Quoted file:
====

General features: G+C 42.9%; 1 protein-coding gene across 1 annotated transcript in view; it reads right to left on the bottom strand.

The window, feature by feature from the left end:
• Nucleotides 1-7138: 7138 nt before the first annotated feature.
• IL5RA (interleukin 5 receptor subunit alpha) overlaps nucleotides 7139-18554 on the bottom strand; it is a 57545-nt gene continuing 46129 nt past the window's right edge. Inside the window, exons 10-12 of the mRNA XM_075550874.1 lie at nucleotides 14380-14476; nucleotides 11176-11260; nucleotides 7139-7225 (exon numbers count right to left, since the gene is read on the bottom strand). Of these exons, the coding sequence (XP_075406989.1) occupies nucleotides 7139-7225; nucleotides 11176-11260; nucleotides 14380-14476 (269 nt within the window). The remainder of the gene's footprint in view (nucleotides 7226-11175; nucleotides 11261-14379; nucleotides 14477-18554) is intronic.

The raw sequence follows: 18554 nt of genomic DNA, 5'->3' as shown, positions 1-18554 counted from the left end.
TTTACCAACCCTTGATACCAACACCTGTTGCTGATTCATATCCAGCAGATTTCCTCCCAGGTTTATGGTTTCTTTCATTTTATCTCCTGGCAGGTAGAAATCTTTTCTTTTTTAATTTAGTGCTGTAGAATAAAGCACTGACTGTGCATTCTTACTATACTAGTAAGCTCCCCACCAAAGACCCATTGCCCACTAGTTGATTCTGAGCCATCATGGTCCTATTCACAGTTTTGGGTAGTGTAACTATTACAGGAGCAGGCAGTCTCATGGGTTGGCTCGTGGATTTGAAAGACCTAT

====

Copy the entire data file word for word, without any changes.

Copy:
General features: G+C 42.9%; 1 protein-coding gene across 1 annotated transcript in view; it reads right to left on the bottom strand.

The window, feature by feature from the left end:
• Nucleotides 1-7138: 7138 nt before the first annotated feature.
• IL5RA (interleukin 5 receptor subunit alpha) overlaps nucleotides 7139-18554 on the bottom strand; it is a 57545-nt gene continuing 46129 nt past the window's right edge. Inside the window, exons 10-12 of the mRNA XM_075550874.1 lie at nucleotides 14380-14476; nucleotides 11176-11260; nucleotides 7139-7225 (exon numbers count right to left, since the gene is read on the bottom strand). Of these exons, the coding sequence (XP_075406989.1) occupies nucleotides 7139-7225; nucleotides 11176-11260; nucleotides 14380-14476 (269 nt within the window). The remainder of the gene's footprint in view (nucleotides 7226-11175; nucleotides 11261-14379; nucleotides 14477-18554) is intronic.

The raw sequence follows: 18554 nt of genomic DNA, 5'->3' as shown, positions 1-18554 counted from the left end.
TTTACCAACCCTTGATACCAACACCTGTTGCTGATTCATATCCAGCAGATTTCCTCCCAGGTTTATGGTTTCTTTCATTTTATCTCCTGGCAGGTAGAAATCTTTTCTTTTTTAATTTAGTGCTGTAGAATAAAGCACTGACTGTGCATTCTTACTATACTAGTAAGCTCCCCACCAAAGACCCATTGCCCACTAGTTGATTCTGAGCCATCATGGTCCTATTCACAGTTTTGGGTAGTGTAACTATTACAGGAGCAGGCAGTCTCATGGGTTGGCTCGTGGATTTGAAAGACCTAT